August 9, 2008 @ 6:18 am | Filed under: 100 Species Challenge, Nature Study
Updated to add this link to our family’s running list.
At The Common Room I learned about the 100 Species Challenge, the brainchild of scsours over at xanga. The idea, sparked by a quote about how few people can name a hundred plant species in their own neighborhood, is to become the exception to that observation by learning to identify the flora of your own surroundings.
Back in Virginia, we could have filled up our list right quick! But here in San Diego, as I’ve mentioned before, a good many of the plants are new to us. No longer can I dazzle my family with my encyclopedic horticultural knowledge. Nowadays, our jaunts around town are full of conversations along these lines:
Scott: “Ooh, pretty flowers. What are those called?”
Me: “I have no idea.”
Scott, incredulous: “But…but…but that’s your job!”
Which means, I guess, that all the other stuff I do around here is just a hobby. 😉
(Melissa Wiley: changes diapers for fun.)
Anyway. The 100 Species Challenge sounds like just what I need to regain my former lofty position as Family Guru of Flora and Fauna. (I’m thinking we’ll add fauna to our challenge: a second hundred-species list.)
Here are the rules:
1. Participants should include a copy of these rules and a link to this entry in their initial blog post about the challenge. I will make a sidebar list of anyone who notifies me that they are participating in the Challenge.
2. Participants should keep a list of all plant species they can name, either by common or scientific name, that are living within walking distance of the participant’s home. The list should be numbered, and should appear in every blog entry about the challenge, or in a sidebar.
3. Participants are encouraged to give detailed information about the plants they can name in the first post in which that plant appears. My format will be as follows: the numbered list, with plants making their first appearance on the list in bold; each plant making its first appearance will then have a photograph taken by me, where possible, a list of information I already knew about the plant, and a list of information I learned subsequent to starting this challenge, and a list of information I’d like to know. (See below for an example.) This format is not obligatory, however, and participants can adapt this portion of the challenge to their needs and desires.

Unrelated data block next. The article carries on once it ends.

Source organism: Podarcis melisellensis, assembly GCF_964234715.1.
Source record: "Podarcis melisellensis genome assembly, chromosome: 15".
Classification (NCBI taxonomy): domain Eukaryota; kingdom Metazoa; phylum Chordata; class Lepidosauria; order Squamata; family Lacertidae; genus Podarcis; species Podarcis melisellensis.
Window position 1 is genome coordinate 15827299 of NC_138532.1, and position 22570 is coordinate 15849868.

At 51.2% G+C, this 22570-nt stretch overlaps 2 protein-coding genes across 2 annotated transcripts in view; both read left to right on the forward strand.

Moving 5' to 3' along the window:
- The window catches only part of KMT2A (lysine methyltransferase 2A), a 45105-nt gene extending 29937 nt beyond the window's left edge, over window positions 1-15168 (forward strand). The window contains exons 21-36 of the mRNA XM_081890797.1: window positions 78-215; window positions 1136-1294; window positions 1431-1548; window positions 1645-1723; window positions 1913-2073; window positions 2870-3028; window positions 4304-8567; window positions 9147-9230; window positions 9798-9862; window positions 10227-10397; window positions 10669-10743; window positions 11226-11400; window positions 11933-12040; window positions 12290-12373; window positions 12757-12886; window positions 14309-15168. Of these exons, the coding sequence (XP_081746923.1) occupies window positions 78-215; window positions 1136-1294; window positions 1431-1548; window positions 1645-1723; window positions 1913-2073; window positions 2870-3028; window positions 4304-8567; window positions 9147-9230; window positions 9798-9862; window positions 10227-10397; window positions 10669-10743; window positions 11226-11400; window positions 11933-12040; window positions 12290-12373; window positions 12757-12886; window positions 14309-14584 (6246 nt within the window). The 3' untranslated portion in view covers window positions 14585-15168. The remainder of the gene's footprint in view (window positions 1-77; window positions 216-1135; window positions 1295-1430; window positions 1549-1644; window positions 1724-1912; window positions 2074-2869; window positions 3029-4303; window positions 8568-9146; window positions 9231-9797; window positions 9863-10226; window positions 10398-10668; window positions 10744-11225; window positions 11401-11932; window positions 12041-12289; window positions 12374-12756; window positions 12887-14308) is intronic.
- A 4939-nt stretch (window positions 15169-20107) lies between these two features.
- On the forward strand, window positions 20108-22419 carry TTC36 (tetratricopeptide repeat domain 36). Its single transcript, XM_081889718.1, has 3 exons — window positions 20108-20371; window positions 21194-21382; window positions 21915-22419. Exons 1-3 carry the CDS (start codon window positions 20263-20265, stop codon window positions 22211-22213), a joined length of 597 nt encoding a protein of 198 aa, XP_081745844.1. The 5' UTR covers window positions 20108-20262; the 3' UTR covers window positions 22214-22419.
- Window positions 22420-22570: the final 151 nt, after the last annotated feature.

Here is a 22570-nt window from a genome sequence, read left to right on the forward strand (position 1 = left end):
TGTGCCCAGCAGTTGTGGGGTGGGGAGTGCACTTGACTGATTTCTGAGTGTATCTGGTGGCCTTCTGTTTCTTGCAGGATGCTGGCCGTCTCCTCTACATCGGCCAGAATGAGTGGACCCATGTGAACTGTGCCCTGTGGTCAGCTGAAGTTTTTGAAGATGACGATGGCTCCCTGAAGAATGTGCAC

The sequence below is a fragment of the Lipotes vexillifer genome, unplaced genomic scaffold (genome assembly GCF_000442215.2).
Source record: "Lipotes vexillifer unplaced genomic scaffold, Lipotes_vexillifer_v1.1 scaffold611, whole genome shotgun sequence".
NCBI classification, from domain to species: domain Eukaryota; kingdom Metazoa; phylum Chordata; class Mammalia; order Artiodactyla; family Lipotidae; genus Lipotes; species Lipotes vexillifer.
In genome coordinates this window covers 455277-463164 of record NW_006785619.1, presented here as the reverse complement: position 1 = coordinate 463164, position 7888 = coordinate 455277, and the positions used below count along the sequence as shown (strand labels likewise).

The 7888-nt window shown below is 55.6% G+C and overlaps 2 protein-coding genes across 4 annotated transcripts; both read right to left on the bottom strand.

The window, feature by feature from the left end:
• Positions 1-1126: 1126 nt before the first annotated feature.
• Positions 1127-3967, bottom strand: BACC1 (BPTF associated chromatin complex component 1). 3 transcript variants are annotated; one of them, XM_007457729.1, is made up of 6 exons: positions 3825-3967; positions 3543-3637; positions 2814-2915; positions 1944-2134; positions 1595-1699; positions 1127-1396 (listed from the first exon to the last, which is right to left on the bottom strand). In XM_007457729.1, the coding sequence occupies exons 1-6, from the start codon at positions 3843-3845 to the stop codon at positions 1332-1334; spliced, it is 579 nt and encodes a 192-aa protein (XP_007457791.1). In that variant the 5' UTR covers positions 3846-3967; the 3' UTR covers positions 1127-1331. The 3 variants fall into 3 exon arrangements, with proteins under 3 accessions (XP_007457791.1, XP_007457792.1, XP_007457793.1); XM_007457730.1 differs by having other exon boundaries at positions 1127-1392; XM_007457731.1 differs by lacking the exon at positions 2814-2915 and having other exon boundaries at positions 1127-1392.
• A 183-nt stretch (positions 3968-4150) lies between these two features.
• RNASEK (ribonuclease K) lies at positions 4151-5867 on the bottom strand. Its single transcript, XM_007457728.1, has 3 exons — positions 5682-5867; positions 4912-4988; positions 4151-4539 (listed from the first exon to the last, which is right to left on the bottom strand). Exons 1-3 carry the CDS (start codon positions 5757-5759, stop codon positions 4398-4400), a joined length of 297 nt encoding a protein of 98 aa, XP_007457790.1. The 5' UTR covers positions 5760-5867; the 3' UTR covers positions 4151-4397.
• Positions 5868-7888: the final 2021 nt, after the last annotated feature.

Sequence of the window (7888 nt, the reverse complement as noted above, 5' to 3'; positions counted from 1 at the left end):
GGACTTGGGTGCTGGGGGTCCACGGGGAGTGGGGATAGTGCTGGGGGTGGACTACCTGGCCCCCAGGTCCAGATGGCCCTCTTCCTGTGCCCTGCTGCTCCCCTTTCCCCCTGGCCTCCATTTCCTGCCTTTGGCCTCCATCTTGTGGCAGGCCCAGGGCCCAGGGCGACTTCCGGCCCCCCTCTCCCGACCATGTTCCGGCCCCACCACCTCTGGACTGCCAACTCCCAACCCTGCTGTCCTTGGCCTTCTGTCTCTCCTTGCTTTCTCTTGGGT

4. Participants are encouraged to make it possible for visitors to their blog to find easily all 100-Species-Challenge blog posts. This can be done either by tagging these posts, by ending every post on the challenge with a link to your previous post on the challenge, or by some method which surpasses my technological ability and creativity.
5. Participants may post pictures of plants they are unable to identify, or are unable to identify with precision. They should not include these plants in the numbered list until they are able to identify it with relative precision. Each participant shall determine the level of precision that is acceptable to her; however, being able to distinguish between plants that have different common names should be a bare minimum.
6. Different varieties of the same species shall not count as different entries (e.g., Celebrity Tomato and Roma Tomato should not be separate entries); however, different species which share a common name be separate if the participant is able to distinguish between them (e.g., camillia japonica and camillia sassanqua if the participant can distinguish the two–“camillia” if not).
7. Participants may take as long as they like to complete the challenge. You can make it as quick or as detailed a project as you like. I’m planning to blog a minimum of two plants per week, complete with pictures and descriptions as below, which could take me up to a year. But you can do it in whatever level of detail you like.
I will probably create a separate page for our running lists: link to come.* The kids can help me keep it updated. It’s going to be fun to see how many we know right off the bat. We really have already learned a great deal in our almost two years here. (Can you believe it has been almost two years?)
Okay, what this project needs now is a pretty little button.** I would pester Alice Cantrell for one of her beautiful watercolors but it’s her gardening season and she just might be a tad busy!
*No time like the present: here it is!
**I tried my hand at a few (and stuck one in up above). Other contributions welcome.
Updated to add: Here’s a Flickr page for our Challenge as well.
Peeping at Spring with Poetry
“Soybean fields or canola fields or sunflower fields, they all have this systemic insecticide.”
Roy G Biv (in reverse)
Talk About a Rabbit Trail